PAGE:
FOSDEM gives energy. FOSDEM gives ideas. FOSDEM opens up opportunities, FOSDEM allows you to connect with old friends and colleagues. Hence, no big surprise that MariaDB Foundation attended FOSDEM, in order to promote Open Source and to get ourselves closer to the community.
Starting from a pre-FOSDEM dinner with Member of the European Parliament Nils Torvalds, over Open Source Diva Danese Cooper’s keynote about “Open Source is Art”, to the MySQL, MariaDB and Friends Devroom and Sunday’s MariaDB Day, concluding with OpenForum Europe’s meeting on Monday, my previous weekend was packed with encounters, discussions, and ideas around Open Source.
Galera Cluster for MySQL is a 100% synchronized cluster in regards to data modification operations (DML). It is ensured by the optimistic locking model and ability to rollback a transaction, which cannot be applied on all nodes. However, schema changes (DDL operations) are not transactional in MySQL, which adds complexity when you need to perform an upgrade or change schema of the database.
Changes made by DDL may affect results of the queries. Therefore all modifications must replicate on all nodes prior next data access. For operations which run momentarily it can be easily achieved, but schema changes may take hours to apply.
Galera R&D team is currently finalizing new features targeted for the next MariaDB 10.5 release. This presentation is a high level overview of the most prominent Galera clustering features under work, such as:
* Non Blocking DDL – for less turbulence of schema upgrades in a cluster
* Cluster Error Voting – for immediate recovery of node failures
* XA transaction Support – for executing XA transactions in a multi-master cluster
* GTID consistency – for consistent GTIDs in hybrid cluster / replication topologies
* Black Box – cluster hardening through more detailed diagnostics
MySQL 8.0 has introduced roles, a feature that was present since MariaDB 10.0. There are quite a number of differences between the two databases.
During the MariaDB day Vicențiu will present a comparison between them and see how roles are useful for your application and what are the key differences to consider when working with both databases.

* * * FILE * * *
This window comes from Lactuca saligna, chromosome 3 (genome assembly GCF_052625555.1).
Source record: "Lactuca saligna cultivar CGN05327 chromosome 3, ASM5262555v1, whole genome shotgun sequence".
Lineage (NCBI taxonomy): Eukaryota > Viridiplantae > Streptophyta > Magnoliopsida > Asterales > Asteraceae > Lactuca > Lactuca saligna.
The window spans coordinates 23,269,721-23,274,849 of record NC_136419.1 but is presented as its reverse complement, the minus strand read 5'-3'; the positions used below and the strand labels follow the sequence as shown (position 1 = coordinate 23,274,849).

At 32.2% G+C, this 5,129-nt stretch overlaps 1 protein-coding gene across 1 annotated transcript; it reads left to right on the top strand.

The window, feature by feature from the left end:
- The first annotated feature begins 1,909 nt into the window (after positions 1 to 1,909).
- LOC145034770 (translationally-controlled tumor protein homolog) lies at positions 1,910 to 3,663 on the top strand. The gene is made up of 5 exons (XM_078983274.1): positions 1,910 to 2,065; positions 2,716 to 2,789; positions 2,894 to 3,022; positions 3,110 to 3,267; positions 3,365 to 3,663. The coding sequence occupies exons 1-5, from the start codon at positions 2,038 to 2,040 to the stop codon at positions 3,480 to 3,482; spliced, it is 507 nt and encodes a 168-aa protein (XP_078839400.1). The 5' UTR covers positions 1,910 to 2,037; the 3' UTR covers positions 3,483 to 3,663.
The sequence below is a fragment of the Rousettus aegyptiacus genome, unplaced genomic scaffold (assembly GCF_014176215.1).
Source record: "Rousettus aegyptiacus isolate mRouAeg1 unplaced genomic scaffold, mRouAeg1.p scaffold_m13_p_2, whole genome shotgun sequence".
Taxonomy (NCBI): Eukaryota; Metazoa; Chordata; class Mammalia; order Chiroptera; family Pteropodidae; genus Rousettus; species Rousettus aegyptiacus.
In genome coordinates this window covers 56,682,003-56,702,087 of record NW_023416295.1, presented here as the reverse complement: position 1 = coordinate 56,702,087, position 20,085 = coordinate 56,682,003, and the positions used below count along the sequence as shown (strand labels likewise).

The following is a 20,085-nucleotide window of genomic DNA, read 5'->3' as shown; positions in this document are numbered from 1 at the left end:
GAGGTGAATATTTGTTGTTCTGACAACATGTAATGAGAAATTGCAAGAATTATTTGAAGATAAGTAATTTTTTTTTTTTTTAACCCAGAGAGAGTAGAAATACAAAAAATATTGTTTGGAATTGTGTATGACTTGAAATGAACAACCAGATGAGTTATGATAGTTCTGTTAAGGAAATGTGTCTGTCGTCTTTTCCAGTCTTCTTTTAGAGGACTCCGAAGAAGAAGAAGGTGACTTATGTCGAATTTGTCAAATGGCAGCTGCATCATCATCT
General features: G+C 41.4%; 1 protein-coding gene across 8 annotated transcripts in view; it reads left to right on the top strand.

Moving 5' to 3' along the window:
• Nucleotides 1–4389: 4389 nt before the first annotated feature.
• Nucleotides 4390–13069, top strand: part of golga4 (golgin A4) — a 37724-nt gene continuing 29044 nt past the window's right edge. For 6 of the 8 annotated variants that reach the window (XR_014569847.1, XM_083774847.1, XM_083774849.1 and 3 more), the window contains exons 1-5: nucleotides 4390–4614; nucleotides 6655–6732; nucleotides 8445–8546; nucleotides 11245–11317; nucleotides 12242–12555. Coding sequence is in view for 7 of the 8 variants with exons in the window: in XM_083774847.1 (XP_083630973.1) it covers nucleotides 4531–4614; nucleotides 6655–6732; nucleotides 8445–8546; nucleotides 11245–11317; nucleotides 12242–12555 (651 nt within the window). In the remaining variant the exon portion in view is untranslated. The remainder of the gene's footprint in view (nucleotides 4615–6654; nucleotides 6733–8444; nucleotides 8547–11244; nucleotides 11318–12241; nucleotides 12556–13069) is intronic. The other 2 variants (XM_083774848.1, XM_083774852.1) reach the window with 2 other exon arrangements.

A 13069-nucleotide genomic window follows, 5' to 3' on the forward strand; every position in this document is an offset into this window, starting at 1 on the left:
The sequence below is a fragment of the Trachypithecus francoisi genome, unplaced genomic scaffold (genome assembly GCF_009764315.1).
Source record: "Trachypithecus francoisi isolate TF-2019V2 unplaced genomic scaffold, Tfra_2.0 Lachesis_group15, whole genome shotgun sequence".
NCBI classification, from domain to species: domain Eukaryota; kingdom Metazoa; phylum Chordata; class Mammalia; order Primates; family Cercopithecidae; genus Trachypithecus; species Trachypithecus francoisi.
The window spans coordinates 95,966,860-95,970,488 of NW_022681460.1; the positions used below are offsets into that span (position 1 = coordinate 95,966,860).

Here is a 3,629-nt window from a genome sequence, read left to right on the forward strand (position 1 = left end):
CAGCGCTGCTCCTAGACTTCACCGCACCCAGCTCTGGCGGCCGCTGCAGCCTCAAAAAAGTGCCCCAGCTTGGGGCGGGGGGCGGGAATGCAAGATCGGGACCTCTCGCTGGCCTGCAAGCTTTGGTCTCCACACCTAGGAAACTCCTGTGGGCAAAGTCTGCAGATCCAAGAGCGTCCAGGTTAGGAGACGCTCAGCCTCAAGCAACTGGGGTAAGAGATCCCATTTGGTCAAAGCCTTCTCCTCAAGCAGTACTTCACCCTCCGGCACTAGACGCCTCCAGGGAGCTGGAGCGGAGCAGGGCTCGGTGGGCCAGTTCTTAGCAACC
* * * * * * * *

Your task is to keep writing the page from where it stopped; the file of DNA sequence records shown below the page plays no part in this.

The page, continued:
For a large Open Source project to survive, it needs the right testing infrastructure in place. Because of this, the MariaDB Foundation made the whole build system a community shared resource. In this talk we will show how we have accomplished this and how the community can benefit.
MariaDB has an Open Source engine called ColumnStore which provides columnar storage capabilities. During the MariaDB Day Andrew Hutchings (a.k.a. LinuxJedi) will hold a talk explaining what columnar storage is, how it works and the advantages / disadvantages of it. He will also talk about how you can use it to help with things such as your analytical workloads alongside your traditional OLTP workloads.
As the first MariaDB Day is approaching we begin introducing our speakers. Dmitry Dain will talk about Enabling post-compromise protection for stored data with Virgil PureKit security framework and MariaDB database.
If you’re collecting personal data, you’re responsible for protecting it. And in this day and age, the question of when a database will be compromised is not a matter of “if” but “when.” So how can developers protect data within their systems without hiring expensive consultants or outsourced firms?
In this session, Dmitry Dain presents the Virgil PureKit security toolkit which protects passwords and data from being decrypted even if the database itself is compromised.
In our quest to promote development of MariaDB Server, what we have come to call Unconferences form a key part. These developer meetings have traditionally been organised twice a year, and 2019 is no exception. After the North American Unconference in New York in February, Asia Pacific was in turn with Shanghai in November. And, no, we have not forgotten Europe; expect an EMEA Unconference next year.
Microsoft were our hosts, at their fabulous campus in the peaceful outskirts of Shanghai. “Where are all the Chinese?” was a common foreigner reaction;